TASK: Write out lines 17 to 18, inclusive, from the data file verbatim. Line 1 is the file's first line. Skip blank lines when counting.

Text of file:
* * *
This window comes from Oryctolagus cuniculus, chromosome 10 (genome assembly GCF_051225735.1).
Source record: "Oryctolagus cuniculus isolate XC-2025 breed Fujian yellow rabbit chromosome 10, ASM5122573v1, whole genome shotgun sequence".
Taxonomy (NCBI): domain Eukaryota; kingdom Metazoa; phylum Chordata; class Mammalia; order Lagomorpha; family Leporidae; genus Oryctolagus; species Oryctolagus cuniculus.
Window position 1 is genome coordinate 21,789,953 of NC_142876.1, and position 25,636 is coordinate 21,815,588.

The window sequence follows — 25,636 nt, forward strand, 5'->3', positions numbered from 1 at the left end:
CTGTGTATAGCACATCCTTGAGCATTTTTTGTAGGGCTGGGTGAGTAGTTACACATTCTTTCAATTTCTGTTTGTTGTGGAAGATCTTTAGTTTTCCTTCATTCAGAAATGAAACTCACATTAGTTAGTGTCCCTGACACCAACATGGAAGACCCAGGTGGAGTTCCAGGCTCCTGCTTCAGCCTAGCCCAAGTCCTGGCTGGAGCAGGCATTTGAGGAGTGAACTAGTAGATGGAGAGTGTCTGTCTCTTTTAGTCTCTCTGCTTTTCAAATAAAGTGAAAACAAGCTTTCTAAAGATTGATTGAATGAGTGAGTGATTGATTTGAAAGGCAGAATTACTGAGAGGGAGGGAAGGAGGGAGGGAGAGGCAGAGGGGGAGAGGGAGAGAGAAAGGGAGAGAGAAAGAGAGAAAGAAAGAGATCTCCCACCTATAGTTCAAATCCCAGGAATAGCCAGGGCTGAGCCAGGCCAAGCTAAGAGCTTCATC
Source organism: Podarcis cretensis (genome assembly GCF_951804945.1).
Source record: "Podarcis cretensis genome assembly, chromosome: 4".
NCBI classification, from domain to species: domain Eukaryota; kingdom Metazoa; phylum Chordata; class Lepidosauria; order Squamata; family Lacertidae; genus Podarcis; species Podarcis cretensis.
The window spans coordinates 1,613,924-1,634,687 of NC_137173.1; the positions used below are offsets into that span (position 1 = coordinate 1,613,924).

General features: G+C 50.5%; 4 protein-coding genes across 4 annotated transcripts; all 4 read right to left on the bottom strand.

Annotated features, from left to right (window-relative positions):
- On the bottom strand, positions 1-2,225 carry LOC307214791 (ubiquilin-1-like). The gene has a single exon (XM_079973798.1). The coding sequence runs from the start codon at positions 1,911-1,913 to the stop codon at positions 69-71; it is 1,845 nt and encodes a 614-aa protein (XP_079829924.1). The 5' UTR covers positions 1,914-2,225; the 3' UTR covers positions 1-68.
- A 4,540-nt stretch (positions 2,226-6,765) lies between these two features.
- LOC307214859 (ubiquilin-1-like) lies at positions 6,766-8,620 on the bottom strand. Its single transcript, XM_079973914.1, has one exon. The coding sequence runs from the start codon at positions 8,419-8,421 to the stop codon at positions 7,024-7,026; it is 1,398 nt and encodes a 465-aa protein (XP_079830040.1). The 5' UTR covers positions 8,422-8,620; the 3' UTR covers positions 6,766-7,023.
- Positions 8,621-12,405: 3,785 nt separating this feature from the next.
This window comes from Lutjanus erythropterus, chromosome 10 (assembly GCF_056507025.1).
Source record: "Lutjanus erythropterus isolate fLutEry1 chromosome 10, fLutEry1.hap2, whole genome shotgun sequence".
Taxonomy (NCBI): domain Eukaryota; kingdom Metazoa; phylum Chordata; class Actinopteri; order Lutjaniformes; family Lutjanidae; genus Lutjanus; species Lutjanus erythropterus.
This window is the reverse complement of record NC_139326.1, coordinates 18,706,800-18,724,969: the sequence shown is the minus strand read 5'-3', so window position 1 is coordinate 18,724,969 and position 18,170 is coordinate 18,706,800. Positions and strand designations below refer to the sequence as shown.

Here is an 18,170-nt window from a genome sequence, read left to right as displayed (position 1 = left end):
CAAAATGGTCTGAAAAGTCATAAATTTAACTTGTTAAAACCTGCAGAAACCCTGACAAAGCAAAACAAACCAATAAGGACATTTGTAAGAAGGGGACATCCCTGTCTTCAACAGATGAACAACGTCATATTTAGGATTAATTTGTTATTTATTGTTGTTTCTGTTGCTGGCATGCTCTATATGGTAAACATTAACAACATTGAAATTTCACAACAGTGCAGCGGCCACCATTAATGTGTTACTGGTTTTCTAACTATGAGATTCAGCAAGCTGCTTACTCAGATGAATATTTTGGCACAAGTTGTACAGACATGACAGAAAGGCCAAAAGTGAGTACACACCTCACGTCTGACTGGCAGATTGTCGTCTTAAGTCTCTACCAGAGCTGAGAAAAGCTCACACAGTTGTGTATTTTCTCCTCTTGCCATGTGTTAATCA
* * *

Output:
This window comes from Lutjanus erythropterus, chromosome 10 (assembly GCF_056507025.1).
Source record: "Lutjanus erythropterus isolate fLutEry1 chromosome 10, fLutEry1.hap2, whole genome shotgun sequence".